From Wikipedia, the free encyclopedia
Jump to: navigation, search
Statue of St Willibrord at Echternach.
Born c. 658
Died 7 November 739(739-11-07)
Honored in
Roman Catholic Church, Eastern Orthodox Church, Anglican Communion
Major shrine Echternach
Feast 7 November
Attributes Dipping staff into cask
Patronage Convulsions; epilepsy; epileptics; Luxembourg; Netherlands; Archdiocese of Utrecht, Netherlands

Willibrord (c. 658 – 7 November 739) was a Northumbrian missionary saint, known as the "Apostle to the Frisians" in the modern Netherlands. He became the first Bishop of Utrecht and died at Echternach, Luxembourg.


His father, Wilgils or Hilgis,[1] an Angle or, as Alcuin styles him, a Saxon, of Northumbria, withdrew from the world and constructed for himself a little oratory dedicated to Saint Andrew. The king and nobles of the district endowed him with estates until he was at last able to build a church, over which Alcuin afterwards ruled.

A disciple of St Wilfrid, he was sent to study at the Abbey of Ripon.[1] Later he joined the Benedictines. He spent the years between the ages of 20 and 32 in the Abbey of Rathmelsigi.[2] which was a centre of European learning in the 7th century. During this time he studied under Saint Egbert, who sent him and twelve companions to Christianize the pagan North Germanic tribes of Frisia, at the request of Pepin, Christian king of the Franks and nominal suzerain over that region. At the request of Pepin he travelled to Rome twice, finally being consecrated Bishop of the Frisians[1] in the Church of St Cecilia. It was 21 November 695 and he was given the name of Clement. He was also given the pallium by the pope. He returned to Frisia to preach and to build numerous churches, among them a monastery at Utrecht, where he established his cathedral and is counted the first Bishop of Utrecht. In 698 he established an abbey at a Roman villa of Echternach, in Luxembourg near Trier, which was presented to him by Irmina, daughter of Dagobert II, king of the Franks.

Willibrord returned to Fontenelle.

Willibrord tried this while on a Carolingian-sponsored mission into Frisia with the express purpose of trying to convert the pagan Frisians living there in the hope that, once they had converted to Christianity, the Franks could gain control of the important trade port Dorestad, which they had up to that point been unable to do.

In 716 the pagan Radbod, king of the Frisians, retook possession of Frisia, burning churches and killing many missionaries.[3]

Tomb of Willibrord

After the death of Radbod in 719, Willibrord returned to resume his work, aided by Boniface, and under the protection of Charles Martel. His frequent visits to the Abbey of Echternach resulted in his being interred there after his death, and he was quickly judged to be a saint. In the Roman Catholic Church his feast is celebrated on 7 November outside England, but on 29 November in England, by order of Pope Leo XIII. In the Church of England, he is celebrated on 7 November.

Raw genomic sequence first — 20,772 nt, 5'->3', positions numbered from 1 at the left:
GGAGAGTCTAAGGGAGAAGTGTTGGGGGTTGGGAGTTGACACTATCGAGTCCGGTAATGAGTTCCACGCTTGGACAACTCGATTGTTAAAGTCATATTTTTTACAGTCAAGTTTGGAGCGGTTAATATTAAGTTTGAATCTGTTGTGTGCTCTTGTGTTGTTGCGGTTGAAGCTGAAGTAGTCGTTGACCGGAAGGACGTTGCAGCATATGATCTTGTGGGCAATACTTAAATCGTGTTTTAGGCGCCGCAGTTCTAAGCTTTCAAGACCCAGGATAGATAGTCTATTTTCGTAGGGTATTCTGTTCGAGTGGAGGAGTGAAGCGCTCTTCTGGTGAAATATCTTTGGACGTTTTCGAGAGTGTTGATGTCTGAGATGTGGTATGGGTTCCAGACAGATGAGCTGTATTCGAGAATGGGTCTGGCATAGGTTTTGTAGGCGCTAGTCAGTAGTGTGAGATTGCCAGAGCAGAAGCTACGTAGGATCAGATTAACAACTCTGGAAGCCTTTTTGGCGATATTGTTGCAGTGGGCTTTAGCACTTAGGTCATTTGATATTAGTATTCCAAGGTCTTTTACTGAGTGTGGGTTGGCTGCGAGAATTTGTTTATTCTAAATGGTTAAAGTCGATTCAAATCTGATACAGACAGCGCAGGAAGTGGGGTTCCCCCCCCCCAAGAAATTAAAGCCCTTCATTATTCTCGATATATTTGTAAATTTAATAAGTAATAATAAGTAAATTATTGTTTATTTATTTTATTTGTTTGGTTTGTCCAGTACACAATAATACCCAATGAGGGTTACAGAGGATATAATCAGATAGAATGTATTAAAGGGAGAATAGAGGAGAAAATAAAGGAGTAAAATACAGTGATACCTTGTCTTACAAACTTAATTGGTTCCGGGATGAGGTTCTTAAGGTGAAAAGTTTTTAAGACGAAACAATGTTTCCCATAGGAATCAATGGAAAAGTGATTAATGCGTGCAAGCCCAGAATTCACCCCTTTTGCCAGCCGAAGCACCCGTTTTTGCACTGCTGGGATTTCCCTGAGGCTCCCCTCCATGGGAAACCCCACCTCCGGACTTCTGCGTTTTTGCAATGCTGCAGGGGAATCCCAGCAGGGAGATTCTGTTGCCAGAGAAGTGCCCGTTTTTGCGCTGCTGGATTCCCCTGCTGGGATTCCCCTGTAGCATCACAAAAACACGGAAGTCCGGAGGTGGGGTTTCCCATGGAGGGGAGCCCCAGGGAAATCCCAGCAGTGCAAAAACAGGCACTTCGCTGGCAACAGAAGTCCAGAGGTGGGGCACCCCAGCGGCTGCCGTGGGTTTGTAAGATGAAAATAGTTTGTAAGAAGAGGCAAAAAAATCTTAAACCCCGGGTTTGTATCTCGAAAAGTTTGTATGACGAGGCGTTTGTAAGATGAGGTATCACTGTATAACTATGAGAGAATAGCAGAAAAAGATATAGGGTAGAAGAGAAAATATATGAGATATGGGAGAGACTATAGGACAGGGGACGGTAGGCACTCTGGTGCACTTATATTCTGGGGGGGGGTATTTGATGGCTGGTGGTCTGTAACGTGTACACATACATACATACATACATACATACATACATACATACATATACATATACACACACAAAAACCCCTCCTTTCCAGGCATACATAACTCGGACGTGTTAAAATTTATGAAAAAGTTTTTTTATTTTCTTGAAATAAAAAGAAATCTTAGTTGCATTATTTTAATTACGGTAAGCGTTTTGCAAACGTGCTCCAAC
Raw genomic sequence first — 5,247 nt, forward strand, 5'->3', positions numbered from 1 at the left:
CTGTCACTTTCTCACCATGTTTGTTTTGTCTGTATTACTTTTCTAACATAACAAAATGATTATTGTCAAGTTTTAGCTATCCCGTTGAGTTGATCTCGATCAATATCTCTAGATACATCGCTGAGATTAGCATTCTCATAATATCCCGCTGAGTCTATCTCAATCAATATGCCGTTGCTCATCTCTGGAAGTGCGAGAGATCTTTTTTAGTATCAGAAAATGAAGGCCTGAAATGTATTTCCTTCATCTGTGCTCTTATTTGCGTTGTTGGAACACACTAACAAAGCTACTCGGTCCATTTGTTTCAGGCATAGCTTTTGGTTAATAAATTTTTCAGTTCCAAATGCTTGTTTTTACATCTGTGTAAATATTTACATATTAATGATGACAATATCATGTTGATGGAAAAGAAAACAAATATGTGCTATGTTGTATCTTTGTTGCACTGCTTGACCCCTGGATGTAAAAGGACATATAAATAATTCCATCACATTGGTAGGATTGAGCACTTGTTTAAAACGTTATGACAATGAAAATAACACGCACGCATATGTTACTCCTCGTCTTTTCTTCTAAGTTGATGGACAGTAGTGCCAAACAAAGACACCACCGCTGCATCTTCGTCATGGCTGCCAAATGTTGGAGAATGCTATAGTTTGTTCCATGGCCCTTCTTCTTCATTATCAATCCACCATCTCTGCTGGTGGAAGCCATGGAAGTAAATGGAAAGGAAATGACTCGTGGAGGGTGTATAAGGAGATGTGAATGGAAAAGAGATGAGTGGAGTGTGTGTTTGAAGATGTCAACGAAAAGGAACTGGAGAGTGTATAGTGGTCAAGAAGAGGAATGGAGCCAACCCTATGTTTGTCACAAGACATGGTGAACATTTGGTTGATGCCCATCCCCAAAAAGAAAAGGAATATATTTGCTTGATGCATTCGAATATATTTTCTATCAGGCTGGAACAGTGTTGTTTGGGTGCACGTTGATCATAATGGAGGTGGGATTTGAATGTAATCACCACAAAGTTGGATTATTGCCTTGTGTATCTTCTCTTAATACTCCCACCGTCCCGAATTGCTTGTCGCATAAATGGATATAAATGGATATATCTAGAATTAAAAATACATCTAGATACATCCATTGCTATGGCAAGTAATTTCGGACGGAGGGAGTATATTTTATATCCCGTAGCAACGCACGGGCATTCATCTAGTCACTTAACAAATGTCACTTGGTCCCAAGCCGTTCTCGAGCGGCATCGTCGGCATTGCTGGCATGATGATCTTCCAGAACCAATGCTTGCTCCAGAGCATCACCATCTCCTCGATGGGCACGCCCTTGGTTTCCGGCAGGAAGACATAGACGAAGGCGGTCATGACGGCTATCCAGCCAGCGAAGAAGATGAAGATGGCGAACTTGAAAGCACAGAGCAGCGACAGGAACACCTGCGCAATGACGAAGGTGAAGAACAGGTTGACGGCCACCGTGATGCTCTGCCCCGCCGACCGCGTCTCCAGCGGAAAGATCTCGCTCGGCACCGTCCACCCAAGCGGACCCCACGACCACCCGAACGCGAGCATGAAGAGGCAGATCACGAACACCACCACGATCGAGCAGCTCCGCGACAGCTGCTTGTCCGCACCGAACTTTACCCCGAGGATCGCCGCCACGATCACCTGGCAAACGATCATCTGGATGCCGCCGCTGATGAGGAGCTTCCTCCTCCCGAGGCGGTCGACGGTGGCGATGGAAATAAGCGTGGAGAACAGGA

Numerous miracles and relics have been attributed to him. On one occasion, the transport of his relics was celebrated thus "the five bishops in full pontificals assisted; engaged in the dance were 2 Swiss guards, 16 standard-bearers, 3045 singers, 136 priests, 426 musicians, 15,085 dancers, and 2032 players".[4]

A Life was written by Alcuin and dedicated to the Abbot of Echternach. Alcuin probably made use of an older one written by a British monk, which is now lost.[5] Bede also makes mention of Willibrord.

Nothing written by Willibrord can be found save a marginal note in the Calendar of Echternach giving some chronological data.[6] A copy of the Gospels (Bibliothèque National, Paris, 9389) under the name of Willibrord is an Irish codex no doubt brought by Willibrord from Ireland.

In 752/753 Boniface wrote a letter to Pope Stephen II, in which is said Willibrord destroyed the Frisian pagan sanctuaries and temples.[7] In the Life written by Alcuin are two texts about Willibrord and pagan places of worship. In one he arrived with his companions in Walcheren in the Netherlands where he smashed an idol of the ancient superstition.[8] In the second text passage Willibord arrived on an island called Fositesland (possibly Heligoland) where a pagan god named Fosite was worshipped. Here he despoiled this god of its sanctity by using the god's sacred well for baptisms and the sacred cattle for food.[9][10]

See also[edit]

Willbrord Memorial at Trier.

External links[edit]


  1. ^ a b c Mershman, Francis. "St. Willibrord." The Catholic Encyclopedia. Vol. 15. New York: Robert Appleton Company, 1912. 5 Mar. 2014
  2. ^ Rath Melsigi, traditionally identified as Mellifont in County Louth) Ireland, has not been securely located, in spite of its seventh-century prominence. (D. O. Croinin, "Rath Melsigi, Willibrord, and the earliest Echternach manuscripts," Peritia 3 (1984:17-42).
  3. ^ RKK.nl retrieved 23 June 2014
  4. ^ Studien u. Mittheilungen, 1906, p. 551
  5. ^ Medieval Sourcebook: Alucin (735-804): The Life of Willibrord, c.796 http://www.fordham.edu/halsall/basis/Alcuin-willbrord.asp
  6. ^ Croinin 1984.
  7. ^ (Latin)(Dutch) C.J.C. Broer and M.W.J. de Bruijn, Bonifatius en de Utrechtse kerk, in: C. Dekker and E.S.C. Erkelens-Buttinger (1997), De kerk en de Nederlanden, page 63, Verloren, ISBN 90-6550-558-X
  8. ^ (Latin) Alcuin, Vita Sancti Willibrordi, circa 795, chapter 14 (English translation)
  9. ^ Alcuin, chapter 10
  10. ^ (Dutch) M. Mostert (1999), 754, Bonifatius Bij Dokkum Vermoord , Uitgeverij Verloren, page 23, ISBN 90-6550-448-6


  • Paul Dräger (ed.), Alkuin, Vita sancti Willibrordi; Das Leben des heiligen Willibrord (Trier: Kliomedia, 2008).